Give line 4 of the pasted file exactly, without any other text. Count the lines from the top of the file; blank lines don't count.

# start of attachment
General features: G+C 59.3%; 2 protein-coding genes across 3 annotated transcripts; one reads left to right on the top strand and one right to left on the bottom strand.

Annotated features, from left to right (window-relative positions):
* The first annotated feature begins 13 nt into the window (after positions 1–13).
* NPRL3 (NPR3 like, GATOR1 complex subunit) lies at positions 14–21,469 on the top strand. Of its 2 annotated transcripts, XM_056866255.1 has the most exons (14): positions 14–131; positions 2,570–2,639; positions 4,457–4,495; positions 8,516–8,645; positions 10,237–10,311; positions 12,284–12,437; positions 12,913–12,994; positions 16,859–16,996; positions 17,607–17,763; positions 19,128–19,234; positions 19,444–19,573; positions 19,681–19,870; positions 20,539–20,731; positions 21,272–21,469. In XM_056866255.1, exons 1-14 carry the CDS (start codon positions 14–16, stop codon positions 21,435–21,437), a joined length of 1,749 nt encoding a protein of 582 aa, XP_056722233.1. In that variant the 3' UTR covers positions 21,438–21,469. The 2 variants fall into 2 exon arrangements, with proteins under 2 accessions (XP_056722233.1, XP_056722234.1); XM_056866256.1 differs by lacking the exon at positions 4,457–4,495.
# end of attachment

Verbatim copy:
* NPRL3 (NPR3 like, GATOR1 complex subunit) lies at positions 14–21,469 on the top strand. Of its 2 annotated transcripts, XM_056866255.1 has the most exons (14): positions 14–131; positions 2,570–2,639; positions 4,457–4,495; positions 8,516–8,645; positions 10,237–10,311; positions 12,284–12,437; positions 12,913–12,994; positions 16,859–16,996; positions 17,607–17,763; positions 19,128–19,234; positions 19,444–19,573; positions 19,681–19,870; positions 20,539–20,731; positions 21,272–21,469. In XM_056866255.1, exons 1-14 carry the CDS (start codon positions 14–16, stop codon positions 21,435–21,437), a joined length of 1,749 nt encoding a protein of 582 aa, XP_056722233.1. In that variant the 3' UTR covers positions 21,438–21,469. The 2 variants fall into 2 exon arrangements, with proteins under 2 accessions (XP_056722233.1, XP_056722234.1); XM_056866256.1 differs by lacking the exon at positions 4,457–4,495.